Saturday, March 29, 2008

The Strategic Warfare Reading List


Any serious student or researcher focusing on the concept of strategic warfare can often be hard-pressed to find suitable in-depth source material. The purpose of this article is to provide students, researchers, and historians with a reading list consisting of some of the most interesting and valuable sources that I have collected in the field of strategic warfare.


Ballistic and Cruise Missile Threat - NASIC
NASIC's report detailing the current major strategic missile systems in service or development is a useful starting point when researching strategic delivery systems. Most major programs are mentioned, and basic details such as range and throw weight are provided, as well as a few choice illustrations. The only serious drawback is that the document is only 30 pages in length, meaning that there is not a great deal of detailed information about any of the systems mentioned therein. However, it is a valuable reference tool, containing data on most major missile non-US missile systems in development or service. This unclassified publication can be found online here.

US Strategic and Defensive Missile Systems 1950-2004 - Mark A Berhow
Number 36 in Osprey Publishing's Fortress Series, this volume is a short yet suprisingly detailed account of the development and deployment of American land-based defensive and strategic missile systems. While naval strategic weapons are not covered, all major US ICBM programs are given mention, as are the HAWK, NIKE and SAFEGUARD defensive missile programs. A final mention is given to the current NMD system being deployed. It should be noted that PATRIOT and THAAD, among others, are not covered, as they have not been deployed as operational defensive systems in the United States.

Russian Strategic Nuclear Forces - Pavel Podvig
This is the single, definitive reference source dealing with the Russian strategic nuclear arsenal. All major delivery systems are covered, from strategic bombers to submarine launched ballistic missiles. The technical data is absolutely first rate, and a history of each program is provided. Topics such as nuclear production facilities, nuclear testing, and strategic defense are also covered in exhaustive detail. There are also extensive endnotes for each chapter, with some of them providing further details and insight into little-known weapon systems alluded to or mentioned briefly in the text. The only drawback is that Mr. Podvig's work was published in 2001, and as such does not deal with the most current systems such as the RS-24 ICBM. He does maintain a website here, which provides up-to-date information supplementing his excellent text. This is the one reference work that any serious Cold War researcher simply must obtain.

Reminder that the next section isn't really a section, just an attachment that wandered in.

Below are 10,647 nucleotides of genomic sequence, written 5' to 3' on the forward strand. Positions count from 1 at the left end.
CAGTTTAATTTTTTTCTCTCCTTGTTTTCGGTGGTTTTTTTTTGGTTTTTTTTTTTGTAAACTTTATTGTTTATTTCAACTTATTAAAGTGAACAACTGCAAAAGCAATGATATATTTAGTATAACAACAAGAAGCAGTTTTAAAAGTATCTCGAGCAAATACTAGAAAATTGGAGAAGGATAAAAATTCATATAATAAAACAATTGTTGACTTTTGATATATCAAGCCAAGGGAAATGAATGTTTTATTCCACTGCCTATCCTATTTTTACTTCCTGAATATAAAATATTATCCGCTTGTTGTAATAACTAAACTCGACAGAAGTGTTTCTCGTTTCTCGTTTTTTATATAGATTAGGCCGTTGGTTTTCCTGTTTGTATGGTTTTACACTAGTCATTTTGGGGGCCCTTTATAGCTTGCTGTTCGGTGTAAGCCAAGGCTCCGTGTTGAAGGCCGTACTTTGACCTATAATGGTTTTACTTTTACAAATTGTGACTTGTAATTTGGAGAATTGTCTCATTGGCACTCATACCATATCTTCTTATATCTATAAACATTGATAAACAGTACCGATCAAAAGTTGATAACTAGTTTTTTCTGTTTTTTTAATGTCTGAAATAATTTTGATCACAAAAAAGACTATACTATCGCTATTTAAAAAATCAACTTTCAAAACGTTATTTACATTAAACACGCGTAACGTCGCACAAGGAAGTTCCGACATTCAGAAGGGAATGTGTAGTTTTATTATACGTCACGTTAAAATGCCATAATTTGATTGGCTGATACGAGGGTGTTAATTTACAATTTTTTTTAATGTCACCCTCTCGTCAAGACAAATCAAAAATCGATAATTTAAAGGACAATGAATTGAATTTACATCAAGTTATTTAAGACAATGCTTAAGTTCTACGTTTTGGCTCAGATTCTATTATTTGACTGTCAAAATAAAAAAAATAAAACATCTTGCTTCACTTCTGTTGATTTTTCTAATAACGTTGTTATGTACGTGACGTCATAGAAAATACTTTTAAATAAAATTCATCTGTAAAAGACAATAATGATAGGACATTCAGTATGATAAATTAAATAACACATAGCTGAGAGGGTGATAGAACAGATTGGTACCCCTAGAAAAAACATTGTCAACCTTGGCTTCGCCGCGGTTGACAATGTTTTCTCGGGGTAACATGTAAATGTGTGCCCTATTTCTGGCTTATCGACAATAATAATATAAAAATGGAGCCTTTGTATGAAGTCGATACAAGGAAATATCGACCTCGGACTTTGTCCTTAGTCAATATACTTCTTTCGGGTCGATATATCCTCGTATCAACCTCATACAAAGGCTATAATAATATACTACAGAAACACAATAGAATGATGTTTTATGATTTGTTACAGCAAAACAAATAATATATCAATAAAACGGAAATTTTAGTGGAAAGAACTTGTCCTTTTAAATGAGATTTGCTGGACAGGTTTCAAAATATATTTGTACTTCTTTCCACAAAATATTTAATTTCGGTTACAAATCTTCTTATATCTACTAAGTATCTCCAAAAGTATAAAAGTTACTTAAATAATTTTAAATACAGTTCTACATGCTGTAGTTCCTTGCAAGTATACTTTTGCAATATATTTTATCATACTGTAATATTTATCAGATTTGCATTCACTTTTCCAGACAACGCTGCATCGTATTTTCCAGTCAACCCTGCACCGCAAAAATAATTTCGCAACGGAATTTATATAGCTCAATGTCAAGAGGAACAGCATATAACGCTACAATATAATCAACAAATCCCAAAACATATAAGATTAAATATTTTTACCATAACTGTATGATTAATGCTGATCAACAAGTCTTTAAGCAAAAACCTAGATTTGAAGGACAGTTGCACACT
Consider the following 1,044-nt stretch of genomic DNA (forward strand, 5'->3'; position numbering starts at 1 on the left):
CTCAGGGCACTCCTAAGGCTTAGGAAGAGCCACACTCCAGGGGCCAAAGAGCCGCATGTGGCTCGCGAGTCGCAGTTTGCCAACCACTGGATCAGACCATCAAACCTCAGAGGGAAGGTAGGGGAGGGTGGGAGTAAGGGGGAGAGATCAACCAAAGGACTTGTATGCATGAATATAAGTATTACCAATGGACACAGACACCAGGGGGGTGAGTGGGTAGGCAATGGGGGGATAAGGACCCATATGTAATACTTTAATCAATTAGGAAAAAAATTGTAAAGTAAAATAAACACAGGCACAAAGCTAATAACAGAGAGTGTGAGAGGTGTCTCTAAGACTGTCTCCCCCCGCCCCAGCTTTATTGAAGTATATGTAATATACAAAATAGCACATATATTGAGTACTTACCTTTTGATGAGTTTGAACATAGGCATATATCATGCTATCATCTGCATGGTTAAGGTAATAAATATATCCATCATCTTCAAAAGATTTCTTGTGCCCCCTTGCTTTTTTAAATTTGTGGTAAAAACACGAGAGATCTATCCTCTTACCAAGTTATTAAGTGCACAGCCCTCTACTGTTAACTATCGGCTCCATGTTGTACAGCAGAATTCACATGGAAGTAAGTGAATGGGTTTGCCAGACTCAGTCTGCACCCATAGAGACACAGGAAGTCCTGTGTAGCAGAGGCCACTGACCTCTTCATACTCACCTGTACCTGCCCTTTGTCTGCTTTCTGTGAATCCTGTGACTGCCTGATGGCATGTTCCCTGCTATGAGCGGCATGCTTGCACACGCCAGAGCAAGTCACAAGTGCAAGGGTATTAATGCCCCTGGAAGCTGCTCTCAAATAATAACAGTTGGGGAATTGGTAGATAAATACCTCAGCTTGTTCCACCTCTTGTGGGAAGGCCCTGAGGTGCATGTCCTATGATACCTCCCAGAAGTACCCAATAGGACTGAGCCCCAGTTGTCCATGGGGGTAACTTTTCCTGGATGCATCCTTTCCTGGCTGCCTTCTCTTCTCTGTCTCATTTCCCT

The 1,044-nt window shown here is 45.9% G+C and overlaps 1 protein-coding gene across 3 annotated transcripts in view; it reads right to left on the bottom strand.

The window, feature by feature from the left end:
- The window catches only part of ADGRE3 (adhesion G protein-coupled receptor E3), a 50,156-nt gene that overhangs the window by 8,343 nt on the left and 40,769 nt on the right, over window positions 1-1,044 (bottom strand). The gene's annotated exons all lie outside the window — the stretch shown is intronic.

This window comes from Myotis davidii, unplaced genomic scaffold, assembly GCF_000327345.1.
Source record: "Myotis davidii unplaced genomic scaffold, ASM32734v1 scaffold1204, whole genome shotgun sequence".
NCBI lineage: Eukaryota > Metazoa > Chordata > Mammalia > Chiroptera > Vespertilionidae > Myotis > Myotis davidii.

The Kremlin's Nuclear Sword - Steven J. Zaloga
This is a shorter, less technical alternative to Podvig's work. It shares the same main drawback of being slightly aged, having been published in 2002. The main advantage to Zaloga's work is that the political side of the equation is given more attention, as are many of the developmental systems which did not enter production. The work is organized chronologically, which can be an inconvenience for a researcher focusing on one type of delivery system. The chronological layout does allow for a more historical analysis to be made, allowing the reader to examine the types of delivery systems that were in development concurrently. Zaloga's work does have merit as a secondary source, or as a primary source if Podvig's work cannot be located. Space surveillance, defensive systems, and nuclear testing and production are either not covered in Zaloga's work, or are only briefly mentioned. All in all, an excellent overview of Russian strategic nuclear forces and a better source than Podvig's where the political side is concerned.